The Washington Post

Carolyn Hax: Groom who wants big wedding must take lead in planning it


Adapted from a recent online discussion.

Hi, Carolyn!

Carolyn Hax started her advice column in 1997, after five years as a copy editor and news editor in Style and none as a therapist. The column includes cartoons by "relationship cartoonist" Nick Galifianakis -- Carolyn's ex-husband -- and appears in over 200 newspapers. View Archive

I’m engaged (I asked him) and planning a summer 2012 wedding. The problem is, I don’t want a wedding at all. I want to either elope or just have a small ceremony with close family and a few friends.

He wants a bigger wedding, as he has a large and fairly close-knit family. Fine, we’re trying to budget and do this cheaply, as we are paying for everything ourselves.

My problem is when I ask his opinion on anything: He seems indifferent and says it’s up to me. Well, if it were up to me, I wouldn’t be planning any of this! I’ve told him how I feel, but we’re still about in the same place. Any suggestions?

Wedding Weirdness

Why are you even planning it? If you want to plan a big wedding as a gift to him, then fine — but if that’s not what you intended and this all just fell to you by default, then you have a problem that’s not going to go away when the thank-you notes have been mailed. Will housework and child care be your jobs, but will he decide how you do them? Will he get to decide how much effort he puts into your life together, while you absorb the rest?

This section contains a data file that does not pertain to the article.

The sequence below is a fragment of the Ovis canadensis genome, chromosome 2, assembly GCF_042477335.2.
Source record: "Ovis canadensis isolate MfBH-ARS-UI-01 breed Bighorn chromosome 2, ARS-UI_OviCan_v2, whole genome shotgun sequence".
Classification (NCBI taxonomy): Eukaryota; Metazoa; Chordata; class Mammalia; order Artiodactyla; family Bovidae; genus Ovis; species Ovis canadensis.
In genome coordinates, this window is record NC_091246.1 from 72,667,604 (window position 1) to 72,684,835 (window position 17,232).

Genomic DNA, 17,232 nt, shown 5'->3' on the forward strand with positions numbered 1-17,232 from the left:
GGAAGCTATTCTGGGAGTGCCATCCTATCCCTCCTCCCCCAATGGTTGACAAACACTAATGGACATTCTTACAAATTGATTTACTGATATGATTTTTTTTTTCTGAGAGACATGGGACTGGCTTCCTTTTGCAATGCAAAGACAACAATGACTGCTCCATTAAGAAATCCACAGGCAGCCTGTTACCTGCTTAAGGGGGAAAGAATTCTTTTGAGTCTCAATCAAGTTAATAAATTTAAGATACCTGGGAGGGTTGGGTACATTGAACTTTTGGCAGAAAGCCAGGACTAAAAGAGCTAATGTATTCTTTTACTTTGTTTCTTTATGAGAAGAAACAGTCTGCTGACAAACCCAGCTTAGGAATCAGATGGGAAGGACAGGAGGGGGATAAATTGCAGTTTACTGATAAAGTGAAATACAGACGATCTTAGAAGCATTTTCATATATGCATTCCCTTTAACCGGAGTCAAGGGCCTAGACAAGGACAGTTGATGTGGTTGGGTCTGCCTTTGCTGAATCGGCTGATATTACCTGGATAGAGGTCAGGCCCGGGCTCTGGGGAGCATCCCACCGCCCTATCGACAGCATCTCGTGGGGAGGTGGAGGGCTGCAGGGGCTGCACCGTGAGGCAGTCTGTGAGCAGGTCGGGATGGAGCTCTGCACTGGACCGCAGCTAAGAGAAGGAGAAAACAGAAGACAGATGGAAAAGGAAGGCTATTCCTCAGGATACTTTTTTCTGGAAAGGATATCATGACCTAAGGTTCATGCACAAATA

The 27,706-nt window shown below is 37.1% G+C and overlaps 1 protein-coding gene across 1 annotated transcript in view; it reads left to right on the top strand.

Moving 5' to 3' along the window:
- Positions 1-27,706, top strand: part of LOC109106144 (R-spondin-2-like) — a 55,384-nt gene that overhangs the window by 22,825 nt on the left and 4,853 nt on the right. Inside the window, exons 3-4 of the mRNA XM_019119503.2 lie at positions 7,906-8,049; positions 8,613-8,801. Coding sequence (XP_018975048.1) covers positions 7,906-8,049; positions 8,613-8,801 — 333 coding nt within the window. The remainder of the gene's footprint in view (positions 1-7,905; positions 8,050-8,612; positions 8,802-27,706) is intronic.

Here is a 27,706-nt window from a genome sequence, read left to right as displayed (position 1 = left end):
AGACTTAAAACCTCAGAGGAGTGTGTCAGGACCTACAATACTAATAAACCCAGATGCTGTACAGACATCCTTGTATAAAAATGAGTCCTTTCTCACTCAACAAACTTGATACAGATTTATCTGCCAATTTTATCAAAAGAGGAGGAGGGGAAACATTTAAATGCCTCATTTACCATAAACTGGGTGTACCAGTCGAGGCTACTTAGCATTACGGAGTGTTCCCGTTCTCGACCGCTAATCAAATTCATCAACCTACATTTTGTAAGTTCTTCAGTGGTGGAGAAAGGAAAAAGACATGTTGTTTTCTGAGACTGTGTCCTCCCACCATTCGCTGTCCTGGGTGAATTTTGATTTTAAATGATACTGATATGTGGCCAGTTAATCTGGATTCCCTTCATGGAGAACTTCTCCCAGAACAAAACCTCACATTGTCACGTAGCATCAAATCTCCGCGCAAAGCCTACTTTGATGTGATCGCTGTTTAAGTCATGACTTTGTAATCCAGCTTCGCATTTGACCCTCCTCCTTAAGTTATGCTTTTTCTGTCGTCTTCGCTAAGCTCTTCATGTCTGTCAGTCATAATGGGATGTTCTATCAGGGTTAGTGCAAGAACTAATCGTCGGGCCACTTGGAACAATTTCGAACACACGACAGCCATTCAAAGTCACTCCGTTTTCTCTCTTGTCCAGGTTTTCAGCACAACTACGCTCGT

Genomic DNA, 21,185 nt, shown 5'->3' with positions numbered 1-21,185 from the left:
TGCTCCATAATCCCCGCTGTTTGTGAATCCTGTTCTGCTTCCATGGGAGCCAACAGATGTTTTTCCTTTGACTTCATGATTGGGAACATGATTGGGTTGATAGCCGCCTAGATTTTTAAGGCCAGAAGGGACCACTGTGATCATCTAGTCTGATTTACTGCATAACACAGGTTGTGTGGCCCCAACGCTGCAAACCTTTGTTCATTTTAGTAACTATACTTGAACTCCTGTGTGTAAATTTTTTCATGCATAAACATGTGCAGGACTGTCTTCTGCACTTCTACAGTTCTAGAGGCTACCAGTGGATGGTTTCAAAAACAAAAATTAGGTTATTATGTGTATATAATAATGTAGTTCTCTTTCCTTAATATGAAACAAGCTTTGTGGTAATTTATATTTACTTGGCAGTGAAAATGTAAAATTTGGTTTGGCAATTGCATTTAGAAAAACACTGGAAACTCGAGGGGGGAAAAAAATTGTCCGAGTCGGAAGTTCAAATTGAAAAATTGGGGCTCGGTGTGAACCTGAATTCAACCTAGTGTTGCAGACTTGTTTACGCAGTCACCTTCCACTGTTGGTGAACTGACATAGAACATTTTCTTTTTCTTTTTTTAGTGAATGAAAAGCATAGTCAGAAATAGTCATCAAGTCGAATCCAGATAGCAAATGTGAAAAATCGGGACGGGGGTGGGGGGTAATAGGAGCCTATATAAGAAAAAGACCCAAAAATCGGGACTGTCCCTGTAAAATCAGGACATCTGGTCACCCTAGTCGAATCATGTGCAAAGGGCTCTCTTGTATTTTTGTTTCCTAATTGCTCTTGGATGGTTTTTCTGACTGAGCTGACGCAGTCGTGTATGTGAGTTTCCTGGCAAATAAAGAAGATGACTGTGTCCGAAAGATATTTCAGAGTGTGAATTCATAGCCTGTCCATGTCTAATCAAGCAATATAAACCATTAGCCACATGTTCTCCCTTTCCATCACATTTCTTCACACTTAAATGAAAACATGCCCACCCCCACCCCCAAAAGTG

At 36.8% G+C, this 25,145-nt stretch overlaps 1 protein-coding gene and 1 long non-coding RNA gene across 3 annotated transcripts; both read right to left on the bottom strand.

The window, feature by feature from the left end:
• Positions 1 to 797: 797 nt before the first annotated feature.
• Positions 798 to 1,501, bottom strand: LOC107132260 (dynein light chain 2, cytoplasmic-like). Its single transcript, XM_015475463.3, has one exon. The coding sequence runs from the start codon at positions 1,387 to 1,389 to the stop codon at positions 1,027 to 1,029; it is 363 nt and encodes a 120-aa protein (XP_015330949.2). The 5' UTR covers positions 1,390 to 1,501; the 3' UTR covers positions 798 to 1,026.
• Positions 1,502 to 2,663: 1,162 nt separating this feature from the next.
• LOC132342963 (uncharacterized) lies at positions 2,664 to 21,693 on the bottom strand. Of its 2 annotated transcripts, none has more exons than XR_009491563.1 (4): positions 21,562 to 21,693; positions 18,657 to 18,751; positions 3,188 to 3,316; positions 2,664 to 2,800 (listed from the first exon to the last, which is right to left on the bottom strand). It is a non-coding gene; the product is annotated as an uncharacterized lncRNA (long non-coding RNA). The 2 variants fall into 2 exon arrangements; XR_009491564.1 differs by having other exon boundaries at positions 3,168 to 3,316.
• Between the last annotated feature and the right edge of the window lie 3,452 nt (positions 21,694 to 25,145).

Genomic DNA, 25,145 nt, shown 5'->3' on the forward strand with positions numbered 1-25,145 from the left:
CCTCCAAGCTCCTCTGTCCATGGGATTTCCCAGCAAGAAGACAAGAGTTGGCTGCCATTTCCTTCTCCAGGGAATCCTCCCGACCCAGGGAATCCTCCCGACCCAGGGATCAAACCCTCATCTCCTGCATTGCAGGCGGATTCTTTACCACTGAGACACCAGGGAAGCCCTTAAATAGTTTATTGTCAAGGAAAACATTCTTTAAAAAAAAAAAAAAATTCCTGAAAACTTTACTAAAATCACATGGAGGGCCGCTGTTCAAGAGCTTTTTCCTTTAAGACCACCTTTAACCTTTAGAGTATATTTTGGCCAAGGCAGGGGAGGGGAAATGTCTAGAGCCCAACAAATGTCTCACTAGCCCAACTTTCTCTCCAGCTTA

It’s time for you to say kindly and calmly that you’re not going to plan the big wedding he wants just because it’s supposedly the bride’s job (you are female, yes?) to plan the wedding. Explain that you see the two of you as partners, and in a partnership each of you has an equal role. If it falls to you, then it’s going to be a trip to the courthouse. If he still wants the big wedding, then you will help him plan it, but he is going to have to take the lead — just as you will take the lead when your preferences are the driving force.

Dear Carolyn:

My beloved grandmother just died. I had not seen her in several years due completely to the fact that my deadbeat father, from whom my siblings and I are estranged, lived with her. My grandmother was not perfect, but I loved her and missed having her as a part of my life for those years.

I am torn about going to the funeral. I would like to go, but I have no clue what kinds of things my father has said about me to his siblings and other relatives. I have reason to believe that it’s been pretty bad. Frankly, I am a little concerned over the reception I’d receive if I attended. But I want to honor my grandmother and celebrate her life. Suck it up and go?


Yes, do — mostly because you apparently think you should.

If your reception from relatives is frosty, then that will obviously be painful — but you’ll also know it’s based on fiction, meaning there’s no need to take it as anything but an unfortunate circumstance.

The reason to go is, of course, to honor your grandmother . . . but you will also be standing up for yourself. Wear a brave face and greet people politely — in other words, as if you don’t have any reason to feel ashamed, since you don’t.

Write to Carolyn Hax, Style, 1150 15th St. NW, Washington, D.C. 20071, or Subscribe at



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